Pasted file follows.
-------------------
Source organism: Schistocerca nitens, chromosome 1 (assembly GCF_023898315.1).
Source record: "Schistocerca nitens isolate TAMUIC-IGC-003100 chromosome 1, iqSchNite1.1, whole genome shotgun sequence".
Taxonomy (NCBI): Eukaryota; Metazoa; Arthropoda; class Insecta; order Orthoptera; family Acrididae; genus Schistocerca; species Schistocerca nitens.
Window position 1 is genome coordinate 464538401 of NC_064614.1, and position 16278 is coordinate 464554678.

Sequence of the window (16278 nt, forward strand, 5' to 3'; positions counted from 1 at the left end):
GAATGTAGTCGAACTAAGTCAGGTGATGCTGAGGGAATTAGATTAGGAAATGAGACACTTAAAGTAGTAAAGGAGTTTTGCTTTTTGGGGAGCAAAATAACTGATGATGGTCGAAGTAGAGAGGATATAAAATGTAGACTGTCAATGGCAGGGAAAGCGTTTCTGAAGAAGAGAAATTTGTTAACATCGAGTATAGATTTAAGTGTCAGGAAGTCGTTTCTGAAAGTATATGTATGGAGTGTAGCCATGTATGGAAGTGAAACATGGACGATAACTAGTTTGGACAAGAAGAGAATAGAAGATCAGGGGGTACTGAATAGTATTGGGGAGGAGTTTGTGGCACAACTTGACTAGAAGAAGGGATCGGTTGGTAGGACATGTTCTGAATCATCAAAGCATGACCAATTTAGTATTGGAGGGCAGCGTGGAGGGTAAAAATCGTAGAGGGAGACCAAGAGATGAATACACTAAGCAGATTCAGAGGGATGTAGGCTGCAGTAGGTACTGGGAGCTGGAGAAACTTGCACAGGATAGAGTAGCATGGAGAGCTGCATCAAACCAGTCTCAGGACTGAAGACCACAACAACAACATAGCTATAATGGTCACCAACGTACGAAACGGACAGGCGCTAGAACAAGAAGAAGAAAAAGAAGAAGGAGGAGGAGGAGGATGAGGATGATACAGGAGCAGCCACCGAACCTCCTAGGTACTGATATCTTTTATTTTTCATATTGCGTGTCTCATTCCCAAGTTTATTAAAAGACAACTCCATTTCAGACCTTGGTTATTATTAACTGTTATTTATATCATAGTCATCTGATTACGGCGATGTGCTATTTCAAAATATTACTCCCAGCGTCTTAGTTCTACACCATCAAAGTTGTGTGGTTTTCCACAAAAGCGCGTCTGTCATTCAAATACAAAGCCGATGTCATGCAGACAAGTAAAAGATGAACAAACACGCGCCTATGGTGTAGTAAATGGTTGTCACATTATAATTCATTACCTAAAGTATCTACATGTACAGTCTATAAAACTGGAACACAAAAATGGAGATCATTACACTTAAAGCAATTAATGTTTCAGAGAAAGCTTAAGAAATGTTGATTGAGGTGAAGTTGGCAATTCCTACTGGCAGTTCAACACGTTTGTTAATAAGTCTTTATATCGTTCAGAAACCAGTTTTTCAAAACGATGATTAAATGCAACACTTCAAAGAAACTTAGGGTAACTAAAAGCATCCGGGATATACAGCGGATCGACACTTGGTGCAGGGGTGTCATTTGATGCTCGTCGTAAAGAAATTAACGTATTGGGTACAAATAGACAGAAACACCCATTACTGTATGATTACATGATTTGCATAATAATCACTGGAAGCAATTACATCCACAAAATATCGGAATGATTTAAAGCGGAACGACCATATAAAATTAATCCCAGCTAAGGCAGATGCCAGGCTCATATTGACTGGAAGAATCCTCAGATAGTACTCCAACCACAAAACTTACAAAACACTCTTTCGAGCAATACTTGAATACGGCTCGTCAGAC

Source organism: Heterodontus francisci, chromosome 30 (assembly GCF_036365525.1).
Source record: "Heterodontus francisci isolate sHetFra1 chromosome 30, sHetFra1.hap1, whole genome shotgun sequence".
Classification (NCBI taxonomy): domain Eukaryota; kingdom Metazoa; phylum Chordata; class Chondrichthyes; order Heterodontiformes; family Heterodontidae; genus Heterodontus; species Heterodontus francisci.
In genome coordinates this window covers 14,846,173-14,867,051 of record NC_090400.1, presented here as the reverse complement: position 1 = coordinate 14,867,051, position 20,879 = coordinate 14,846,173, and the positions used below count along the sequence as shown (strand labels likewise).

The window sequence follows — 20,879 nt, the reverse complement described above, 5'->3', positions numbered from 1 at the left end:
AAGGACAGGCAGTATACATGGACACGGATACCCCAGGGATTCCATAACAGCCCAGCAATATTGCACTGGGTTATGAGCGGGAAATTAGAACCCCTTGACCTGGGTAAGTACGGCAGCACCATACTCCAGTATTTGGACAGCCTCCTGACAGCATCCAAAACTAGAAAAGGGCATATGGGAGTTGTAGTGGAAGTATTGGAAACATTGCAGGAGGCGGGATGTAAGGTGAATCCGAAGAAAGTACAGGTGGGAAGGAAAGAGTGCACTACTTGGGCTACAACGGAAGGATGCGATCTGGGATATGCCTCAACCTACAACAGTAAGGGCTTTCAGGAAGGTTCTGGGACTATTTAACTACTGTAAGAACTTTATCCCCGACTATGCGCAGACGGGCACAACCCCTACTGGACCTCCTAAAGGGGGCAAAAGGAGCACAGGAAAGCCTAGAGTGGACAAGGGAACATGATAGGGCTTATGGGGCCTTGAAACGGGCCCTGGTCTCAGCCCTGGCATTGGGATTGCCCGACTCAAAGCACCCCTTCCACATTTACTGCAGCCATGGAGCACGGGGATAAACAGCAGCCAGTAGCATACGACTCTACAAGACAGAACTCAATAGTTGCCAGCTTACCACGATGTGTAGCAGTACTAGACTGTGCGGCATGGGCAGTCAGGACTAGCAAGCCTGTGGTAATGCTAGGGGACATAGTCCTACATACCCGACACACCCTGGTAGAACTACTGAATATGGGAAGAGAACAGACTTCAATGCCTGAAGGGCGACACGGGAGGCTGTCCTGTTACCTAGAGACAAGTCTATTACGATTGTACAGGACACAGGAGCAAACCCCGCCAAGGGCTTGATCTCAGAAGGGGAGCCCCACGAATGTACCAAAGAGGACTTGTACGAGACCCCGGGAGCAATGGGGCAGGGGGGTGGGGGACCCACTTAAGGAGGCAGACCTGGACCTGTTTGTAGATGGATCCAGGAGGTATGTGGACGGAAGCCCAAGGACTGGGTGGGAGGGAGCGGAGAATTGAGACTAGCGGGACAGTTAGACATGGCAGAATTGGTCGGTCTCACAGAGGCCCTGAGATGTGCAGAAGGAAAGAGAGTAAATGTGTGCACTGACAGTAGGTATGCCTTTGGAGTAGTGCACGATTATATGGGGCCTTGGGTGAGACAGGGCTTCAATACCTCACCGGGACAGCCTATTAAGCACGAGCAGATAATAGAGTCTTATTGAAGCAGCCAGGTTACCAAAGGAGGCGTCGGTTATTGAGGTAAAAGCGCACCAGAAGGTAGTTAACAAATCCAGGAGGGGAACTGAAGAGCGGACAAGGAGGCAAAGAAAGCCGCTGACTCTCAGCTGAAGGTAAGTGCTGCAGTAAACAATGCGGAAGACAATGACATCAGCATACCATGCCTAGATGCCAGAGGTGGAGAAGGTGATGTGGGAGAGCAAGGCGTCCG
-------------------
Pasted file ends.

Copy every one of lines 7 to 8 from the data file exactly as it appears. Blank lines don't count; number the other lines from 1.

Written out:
Source organism: Heterodontus francisci, chromosome 30 (assembly GCF_036365525.1).
Source record: "Heterodontus francisci isolate sHetFra1 chromosome 30, sHetFra1.hap1, whole genome shotgun sequence".